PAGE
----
NY Newsday 12/27/99
Public Office, Private Funds / Little-known entity gives private money to mayor's projects
By Dan Janison
When Mayor Rudolph Giuliani collaborated on a children's book last year, the giant investment firm Goldman Sachs & Co. kicked in $25,000 toward its publication.
When Giuliani proposed a critical study of the City University of New York, the John M. Olin Foundation, which promotes conservative causes, donated $25,000.
And when the mayor wanted money for celebrations after New Year's, which will help keep him in the spotlight during next year's U.S. Senate race, he turned again to corporate donations-with more than $2 million raised so far.
All those funds were funneled through a little-known entity called New York City Public-Private Initiatives Inc., based in a city office and run by Tamra Lhota, a longtime political fund raiser for Giuliani who worked in his 1989, 1993 and 1997 campaigns.
As its name suggests, the corporation falls into a fuzzy area among the government, the business and the philanthropic worlds, where city officials can arrange private financing for pet projects without directly soliciting funds, which would be illegal.
It creates a government version of what's known in party politics as "soft money," effectively allowing City Hall to control extra funds without the constraints that apply to either public budgets or private campaigns.
You won't find PPI listed in the phone book, or in the city directory, or even the lobby directory of the building at 10 Church St. where it leases space, with phones and office equipment, inside the Mayor's Office of Operations on the 20th floor.
Yet, boosted by $374,000 last year from city taxpayers-in a contract signed and currently overseen by Deputy Mayor Randy Levine-PPI has raised and committed more than $6 million for 32 favored mayoral causes since its creation in 1994.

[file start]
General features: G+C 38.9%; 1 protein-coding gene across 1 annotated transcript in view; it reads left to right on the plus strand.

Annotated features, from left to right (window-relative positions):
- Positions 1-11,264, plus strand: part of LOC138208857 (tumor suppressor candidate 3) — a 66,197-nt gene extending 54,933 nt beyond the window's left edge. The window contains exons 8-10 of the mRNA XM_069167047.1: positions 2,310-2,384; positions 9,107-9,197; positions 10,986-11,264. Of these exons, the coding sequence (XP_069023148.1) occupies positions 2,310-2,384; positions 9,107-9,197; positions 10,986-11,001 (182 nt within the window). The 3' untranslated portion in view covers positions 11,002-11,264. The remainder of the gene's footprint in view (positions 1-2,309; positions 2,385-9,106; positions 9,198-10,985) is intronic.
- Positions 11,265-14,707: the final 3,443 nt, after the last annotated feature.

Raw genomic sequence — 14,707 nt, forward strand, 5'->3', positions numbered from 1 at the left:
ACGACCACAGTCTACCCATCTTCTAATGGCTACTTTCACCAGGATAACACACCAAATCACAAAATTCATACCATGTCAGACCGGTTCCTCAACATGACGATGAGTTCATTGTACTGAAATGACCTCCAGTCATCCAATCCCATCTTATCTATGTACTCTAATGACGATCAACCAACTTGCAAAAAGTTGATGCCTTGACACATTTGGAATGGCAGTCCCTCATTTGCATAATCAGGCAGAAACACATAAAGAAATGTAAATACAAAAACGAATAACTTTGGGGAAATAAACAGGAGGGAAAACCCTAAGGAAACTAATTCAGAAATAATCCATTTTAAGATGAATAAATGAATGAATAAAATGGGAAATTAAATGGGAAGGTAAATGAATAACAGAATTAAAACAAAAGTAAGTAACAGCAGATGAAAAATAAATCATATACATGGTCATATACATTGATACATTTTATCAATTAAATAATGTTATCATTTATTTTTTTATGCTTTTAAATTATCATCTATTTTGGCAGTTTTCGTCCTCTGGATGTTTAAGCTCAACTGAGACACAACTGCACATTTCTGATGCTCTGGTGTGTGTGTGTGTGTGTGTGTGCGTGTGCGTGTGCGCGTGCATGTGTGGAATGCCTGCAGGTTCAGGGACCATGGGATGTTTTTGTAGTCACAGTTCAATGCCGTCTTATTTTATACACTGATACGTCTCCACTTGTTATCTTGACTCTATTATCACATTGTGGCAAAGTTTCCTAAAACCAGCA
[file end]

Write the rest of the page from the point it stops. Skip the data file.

It is a registered charity with a full-time staff of four. It also has more than 7 board members, mostly from the city's real estate, financial, media and entertainment elite. The list, filed in April with the Internal Revenue Service, included former Secretary of State Henry Kissinger, financier David Rockefeller, businessman Roland Betts, singer Carly Simon, Daily News publisher Mortimer Zuckerman, former New York Post publisher Martin Singerman, Queens developer Joseph Mattone and retired corporate magnate Preston Tisch.
Not surprisingly, many of Giuliani's campaign contributors also are PPI's benefactors. Thirty-three board members contributed a total $185,050 to the mayor's 1997 re-election campaign, many of them donating the legal maximum for individuals, or $7,700, records show.
But the corporation attracts other contributors as well-notably, bond firms that, as underwriters of city debt, are barred from supporting candidates in municipal elections.
Four firms with leading roles in issuing city bonds-Paine Webber, Merrill Lynch, Goldman Sachs and Morgan Stanley-had donated a combined $295,000 to five PPI efforts as of June, according to the corporation.
PPI has "done a lot of good things," Levine said. Backers cite contributions to children's funds and efforts against domestic violence among the beneficiaries.
But critics see potential problems.
"This is shadow government," said Peter Bienstock, a lawyer who led a state integrity probe about a decade ago that criticized the proliferation of off-budget entities that